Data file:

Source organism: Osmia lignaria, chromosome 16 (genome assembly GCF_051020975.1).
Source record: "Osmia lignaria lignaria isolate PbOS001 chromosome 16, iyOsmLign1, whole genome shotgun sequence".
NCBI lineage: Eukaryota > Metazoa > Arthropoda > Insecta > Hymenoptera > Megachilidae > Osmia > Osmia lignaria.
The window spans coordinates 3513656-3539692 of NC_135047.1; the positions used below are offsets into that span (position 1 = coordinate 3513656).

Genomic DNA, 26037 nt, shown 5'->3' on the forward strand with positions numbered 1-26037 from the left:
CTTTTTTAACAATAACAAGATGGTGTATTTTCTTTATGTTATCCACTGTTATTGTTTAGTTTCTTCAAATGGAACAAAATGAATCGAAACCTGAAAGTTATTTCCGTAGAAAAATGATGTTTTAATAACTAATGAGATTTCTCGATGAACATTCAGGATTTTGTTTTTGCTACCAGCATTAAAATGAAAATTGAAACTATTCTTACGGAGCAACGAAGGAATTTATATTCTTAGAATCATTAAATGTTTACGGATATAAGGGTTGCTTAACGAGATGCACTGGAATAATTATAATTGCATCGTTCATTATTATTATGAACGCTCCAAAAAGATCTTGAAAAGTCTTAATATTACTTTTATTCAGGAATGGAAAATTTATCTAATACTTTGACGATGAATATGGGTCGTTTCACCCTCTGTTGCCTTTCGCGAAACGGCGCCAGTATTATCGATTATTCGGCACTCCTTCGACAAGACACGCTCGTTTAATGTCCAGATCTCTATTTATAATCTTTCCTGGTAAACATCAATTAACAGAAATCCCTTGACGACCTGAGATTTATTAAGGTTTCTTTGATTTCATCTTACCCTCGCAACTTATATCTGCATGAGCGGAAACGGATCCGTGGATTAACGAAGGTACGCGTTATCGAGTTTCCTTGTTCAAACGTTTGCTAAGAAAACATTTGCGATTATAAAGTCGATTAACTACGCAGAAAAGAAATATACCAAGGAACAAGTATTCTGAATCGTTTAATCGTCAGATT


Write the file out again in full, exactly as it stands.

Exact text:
Source organism: Osmia lignaria, chromosome 16 (genome assembly GCF_051020975.1).
Source record: "Osmia lignaria lignaria isolate PbOS001 chromosome 16, iyOsmLign1, whole genome shotgun sequence".
NCBI lineage: Eukaryota > Metazoa > Arthropoda > Insecta > Hymenoptera > Megachilidae > Osmia > Osmia lignaria.
The window spans coordinates 3513656-3539692 of NC_135047.1; the positions used below are offsets into that span (position 1 = coordinate 3513656).

Genomic DNA, 26037 nt, shown 5'->3' on the forward strand with positions numbered 1-26037 from the left:
CTTTTTTAACAATAACAAGATGGTGTATTTTCTTTATGTTATCCACTGTTATTGTTTAGTTTCTTCAAATGGAACAAAATGAATCGAAACCTGAAAGTTATTTCCGTAGAAAAATGATGTTTTAATAACTAATGAGATTTCTCGATGAACATTCAGGATTTTGTTTTTGCTACCAGCATTAAAATGAAAATTGAAACTATTCTTACGGAGCAACGAAGGAATTTATATTCTTAGAATCATTAAATGTTTACGGATATAAGGGTTGCTTAACGAGATGCACTGGAATAATTATAATTGCATCGTTCATTATTATTATGAACGCTCCAAAAAGATCTTGAAAAGTCTTAATATTACTTTTATTCAGGAATGGAAAATTTATCTAATACTTTGACGATGAATATGGGTCGTTTCACCCTCTGTTGCCTTTCGCGAAACGGCGCCAGTATTATCGATTATTCGGCACTCCTTCGACAAGACACGCTCGTTTAATGTCCAGATCTCTATTTATAATCTTTCCTGGTAAACATCAATTAACAGAAATCCCTTGACGACCTGAGATTTATTAAGGTTTCTTTGATTTCATCTTACCCTCGCAACTTATATCTGCATGAGCGGAAACGGATCCGTGGATTAACGAAGGTACGCGTTATCGAGTTTCCTTGTTCAAACGTTTGCTAAGAAAACATTTGCGATTATAAAGTCGATTAACTACGCAGAAAAGAAATATACCAAGGAACAAGTATTCTGAATCGTTTAATCGTCAGATT